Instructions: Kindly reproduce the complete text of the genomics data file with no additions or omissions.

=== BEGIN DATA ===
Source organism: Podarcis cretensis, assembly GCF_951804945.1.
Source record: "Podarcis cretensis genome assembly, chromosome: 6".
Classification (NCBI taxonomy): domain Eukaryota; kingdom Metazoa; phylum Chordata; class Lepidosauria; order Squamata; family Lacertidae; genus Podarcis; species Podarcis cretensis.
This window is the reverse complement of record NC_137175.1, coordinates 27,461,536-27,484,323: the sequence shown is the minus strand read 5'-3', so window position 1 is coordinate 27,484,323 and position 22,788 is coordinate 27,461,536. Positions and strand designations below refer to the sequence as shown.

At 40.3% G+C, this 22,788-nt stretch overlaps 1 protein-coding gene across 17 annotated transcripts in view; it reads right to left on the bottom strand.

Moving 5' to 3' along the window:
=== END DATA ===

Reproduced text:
Source organism: Podarcis cretensis, assembly GCF_951804945.1.
Source record: "Podarcis cretensis genome assembly, chromosome: 6".
Classification (NCBI taxonomy): domain Eukaryota; kingdom Metazoa; phylum Chordata; class Lepidosauria; order Squamata; family Lacertidae; genus Podarcis; species Podarcis cretensis.
This window is the reverse complement of record NC_137175.1, coordinates 27,461,536-27,484,323: the sequence shown is the minus strand read 5'-3', so window position 1 is coordinate 27,484,323 and position 22,788 is coordinate 27,461,536. Positions and strand designations below refer to the sequence as shown.

At 40.3% G+C, this 22,788-nt stretch overlaps 1 protein-coding gene across 17 annotated transcripts in view; it reads right to left on the bottom strand.

Moving 5' to 3' along the window: